Lint traps tend to get the lion’s share of attention around the laundry room, and with good reason—a full lint trap can prevent your laundry from drying quickly and poses a fire hazard. While it’s easy to forget the humble dryer vent which sits in the back—out of sight, out of mind—it’s actually just as important, if not more so, to keep that dryer vent clear and free.
Because it’s the conduit for all that excess moisture that’s coming off of your laundry, an obstruction-free vent will make for a speedy drying cycle, while a dryer vent clogged with lint and residue can not only significantly slow the drying process, but could cause a fire, as well.
Clearing out a clogged dryer vent isn’t as hard as it sounds, and we’ve got step-by-step instructions on how to do it.
First, Locate Both Sides of the Dryer Vent (Interior and Exterior)
When your dryer removes the moisture from your clothes, all that wetness has got to go somewhere – and the vent conveniently shuttles it from inside your dryer through a hole in the wall of your home and out into the atmosphere.
If you’ve got a dryer vent clogged with lint and who knows what else, the first step is to locate and open up both sides of the vent so you can clear the blockage. One side starts with the dryer machine itself and goes into the interior wall of your home. If you see a plastic or metallic tube coming out of the back of your dryer and going into a wall, you’ve struck gold.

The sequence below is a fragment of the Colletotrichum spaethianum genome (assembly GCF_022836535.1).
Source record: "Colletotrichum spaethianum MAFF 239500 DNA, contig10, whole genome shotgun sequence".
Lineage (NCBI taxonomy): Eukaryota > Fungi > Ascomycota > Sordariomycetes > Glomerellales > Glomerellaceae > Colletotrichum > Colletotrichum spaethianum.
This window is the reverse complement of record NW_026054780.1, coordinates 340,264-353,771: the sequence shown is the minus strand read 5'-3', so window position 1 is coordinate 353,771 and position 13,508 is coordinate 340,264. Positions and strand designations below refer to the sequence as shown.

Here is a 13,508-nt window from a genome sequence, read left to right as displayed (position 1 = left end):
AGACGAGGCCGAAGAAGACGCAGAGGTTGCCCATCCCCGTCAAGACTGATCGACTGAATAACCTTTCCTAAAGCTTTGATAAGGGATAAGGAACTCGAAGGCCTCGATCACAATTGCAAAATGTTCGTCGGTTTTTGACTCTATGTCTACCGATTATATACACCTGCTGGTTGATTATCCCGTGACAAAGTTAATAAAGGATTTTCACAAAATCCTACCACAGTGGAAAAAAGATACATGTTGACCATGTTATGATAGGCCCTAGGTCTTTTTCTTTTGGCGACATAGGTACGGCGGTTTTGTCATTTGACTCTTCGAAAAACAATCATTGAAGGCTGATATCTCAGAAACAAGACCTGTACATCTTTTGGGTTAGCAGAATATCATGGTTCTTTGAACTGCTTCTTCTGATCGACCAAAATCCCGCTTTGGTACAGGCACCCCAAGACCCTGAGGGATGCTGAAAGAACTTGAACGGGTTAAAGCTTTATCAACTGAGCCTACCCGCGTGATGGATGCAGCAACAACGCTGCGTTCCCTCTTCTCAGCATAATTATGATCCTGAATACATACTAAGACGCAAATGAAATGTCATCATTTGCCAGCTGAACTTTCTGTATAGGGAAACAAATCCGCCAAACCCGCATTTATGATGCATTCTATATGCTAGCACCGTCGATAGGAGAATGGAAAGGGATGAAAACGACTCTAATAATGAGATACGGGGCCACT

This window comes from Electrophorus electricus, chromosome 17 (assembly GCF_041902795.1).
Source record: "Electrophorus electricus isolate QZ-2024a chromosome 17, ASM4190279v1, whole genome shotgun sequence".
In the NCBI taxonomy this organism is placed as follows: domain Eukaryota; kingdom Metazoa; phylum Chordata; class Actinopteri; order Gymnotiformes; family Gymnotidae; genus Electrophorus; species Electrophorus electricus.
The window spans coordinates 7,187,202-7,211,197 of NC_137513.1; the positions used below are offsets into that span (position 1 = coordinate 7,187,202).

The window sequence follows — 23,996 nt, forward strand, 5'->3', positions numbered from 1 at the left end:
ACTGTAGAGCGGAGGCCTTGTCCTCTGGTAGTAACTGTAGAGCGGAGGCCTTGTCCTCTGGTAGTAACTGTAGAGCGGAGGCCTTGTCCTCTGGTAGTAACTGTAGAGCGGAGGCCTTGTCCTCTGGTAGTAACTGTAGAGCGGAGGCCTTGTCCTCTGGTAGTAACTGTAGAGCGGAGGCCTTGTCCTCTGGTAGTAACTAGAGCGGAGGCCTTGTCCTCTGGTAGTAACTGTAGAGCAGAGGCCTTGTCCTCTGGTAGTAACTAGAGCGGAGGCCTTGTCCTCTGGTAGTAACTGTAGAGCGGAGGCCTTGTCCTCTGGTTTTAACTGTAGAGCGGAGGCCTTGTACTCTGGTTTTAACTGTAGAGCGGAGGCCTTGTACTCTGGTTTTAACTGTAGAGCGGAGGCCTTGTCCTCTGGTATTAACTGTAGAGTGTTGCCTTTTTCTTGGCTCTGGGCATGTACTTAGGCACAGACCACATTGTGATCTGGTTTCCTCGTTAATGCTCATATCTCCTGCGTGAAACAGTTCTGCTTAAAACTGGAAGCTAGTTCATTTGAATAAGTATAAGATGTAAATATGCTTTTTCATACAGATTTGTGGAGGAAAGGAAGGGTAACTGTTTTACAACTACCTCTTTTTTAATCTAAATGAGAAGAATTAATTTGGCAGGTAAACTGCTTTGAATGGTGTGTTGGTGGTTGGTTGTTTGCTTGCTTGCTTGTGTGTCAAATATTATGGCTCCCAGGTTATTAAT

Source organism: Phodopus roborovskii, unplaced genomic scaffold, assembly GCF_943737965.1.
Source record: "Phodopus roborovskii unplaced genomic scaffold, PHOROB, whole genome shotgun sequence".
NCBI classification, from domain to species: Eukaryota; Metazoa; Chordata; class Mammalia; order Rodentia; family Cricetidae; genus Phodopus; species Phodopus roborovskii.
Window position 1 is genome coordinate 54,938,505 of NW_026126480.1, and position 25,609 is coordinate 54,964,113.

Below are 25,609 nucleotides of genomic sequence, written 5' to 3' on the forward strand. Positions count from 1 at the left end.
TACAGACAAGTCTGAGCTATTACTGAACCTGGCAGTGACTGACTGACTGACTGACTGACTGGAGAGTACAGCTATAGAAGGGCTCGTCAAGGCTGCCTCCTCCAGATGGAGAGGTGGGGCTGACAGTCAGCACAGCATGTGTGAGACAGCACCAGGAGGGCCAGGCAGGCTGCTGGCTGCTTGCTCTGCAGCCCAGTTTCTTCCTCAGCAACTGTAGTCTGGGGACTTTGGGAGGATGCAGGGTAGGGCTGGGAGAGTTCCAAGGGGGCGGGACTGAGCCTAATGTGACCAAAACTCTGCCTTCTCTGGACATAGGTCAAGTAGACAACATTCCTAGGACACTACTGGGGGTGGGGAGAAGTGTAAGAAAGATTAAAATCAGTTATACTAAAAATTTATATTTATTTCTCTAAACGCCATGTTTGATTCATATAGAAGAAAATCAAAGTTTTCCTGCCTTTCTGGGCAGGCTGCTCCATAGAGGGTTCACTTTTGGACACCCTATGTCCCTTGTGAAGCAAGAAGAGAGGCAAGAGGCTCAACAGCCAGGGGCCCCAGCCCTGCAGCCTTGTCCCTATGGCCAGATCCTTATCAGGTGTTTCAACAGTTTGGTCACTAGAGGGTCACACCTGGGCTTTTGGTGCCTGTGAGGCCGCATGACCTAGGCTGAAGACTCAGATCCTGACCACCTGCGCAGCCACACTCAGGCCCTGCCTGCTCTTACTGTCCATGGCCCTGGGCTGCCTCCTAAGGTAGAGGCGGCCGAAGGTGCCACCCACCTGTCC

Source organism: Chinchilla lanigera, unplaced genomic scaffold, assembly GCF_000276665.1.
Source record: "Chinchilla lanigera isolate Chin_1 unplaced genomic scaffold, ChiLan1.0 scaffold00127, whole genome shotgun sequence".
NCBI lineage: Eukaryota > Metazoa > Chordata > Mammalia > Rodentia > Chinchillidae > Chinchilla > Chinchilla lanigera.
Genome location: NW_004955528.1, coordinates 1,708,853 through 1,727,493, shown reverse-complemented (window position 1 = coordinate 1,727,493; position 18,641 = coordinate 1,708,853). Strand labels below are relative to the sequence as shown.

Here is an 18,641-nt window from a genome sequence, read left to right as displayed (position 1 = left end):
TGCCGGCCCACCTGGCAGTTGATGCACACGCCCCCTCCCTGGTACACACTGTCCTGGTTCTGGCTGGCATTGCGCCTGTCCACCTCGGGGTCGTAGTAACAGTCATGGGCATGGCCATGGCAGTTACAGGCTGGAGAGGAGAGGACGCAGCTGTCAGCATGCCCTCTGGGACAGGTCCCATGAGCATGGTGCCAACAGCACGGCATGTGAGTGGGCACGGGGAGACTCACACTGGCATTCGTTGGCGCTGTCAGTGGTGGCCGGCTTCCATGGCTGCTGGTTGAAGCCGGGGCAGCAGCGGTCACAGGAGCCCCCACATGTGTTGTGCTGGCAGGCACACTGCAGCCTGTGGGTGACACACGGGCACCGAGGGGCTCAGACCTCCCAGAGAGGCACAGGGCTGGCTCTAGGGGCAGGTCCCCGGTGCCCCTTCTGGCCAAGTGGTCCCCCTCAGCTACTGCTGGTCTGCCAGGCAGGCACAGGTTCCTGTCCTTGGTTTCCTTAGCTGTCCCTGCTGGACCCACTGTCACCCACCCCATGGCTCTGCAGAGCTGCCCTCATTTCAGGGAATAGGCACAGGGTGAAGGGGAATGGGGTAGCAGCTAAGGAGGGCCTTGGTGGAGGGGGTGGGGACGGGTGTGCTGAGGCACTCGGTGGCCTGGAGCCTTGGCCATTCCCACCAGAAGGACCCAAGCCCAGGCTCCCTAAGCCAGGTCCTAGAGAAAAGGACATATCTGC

Finding the other side is only slightly more complicated. Even if you don’t think you know the first thing about finding your dryer’s exterior vent, odds are you’ve already located one if you’ve ever walked by someone’s home or building and been enchanted by the smell of fabric softener.
A little snooping around the outside perimeter of the home close to the ground should turn up a vent after not too long. It may be masked by vent flaps or a vent hood, but those are easily spottable, as well.
How to Clean a Dryer Vent Clogged With Lint, Step-by-Step
Once you’ve located both sides of the duct, cleaning the vent itself is a breeze. It is possible to fashion a cleaning implement yourself out of things you have around the house, but the wall duct can be up to 25 feet long and quite twisty.
Since it’s preferable not to be overly abrasive to the vent interior, we recommend that you spring for a dryer vent cleaning kit. The kit connects to a regular home drill, is long enough to snake through most ducts, and has soft-bristle brushes that won’t damage the vent interior.
Once you have your cleaning kit in hand, it’s time to clean the vents.
- Unplug your dryer and pull it away from the wall
- Remove the vent tubing from both dryer and wall so you can access both the inside of the machine and the duct that goes through your wall to the outdoors
- Clear any lint or other blockages from the back interior of your dryer as well as the vent tubing, before starting on the duct inside the wall
- Clean the vent thoroughly and put the assembly back together
- Dryer vents should be inspected and cleaned at least once annually to prevent fires and to keep your laundry drying reliably
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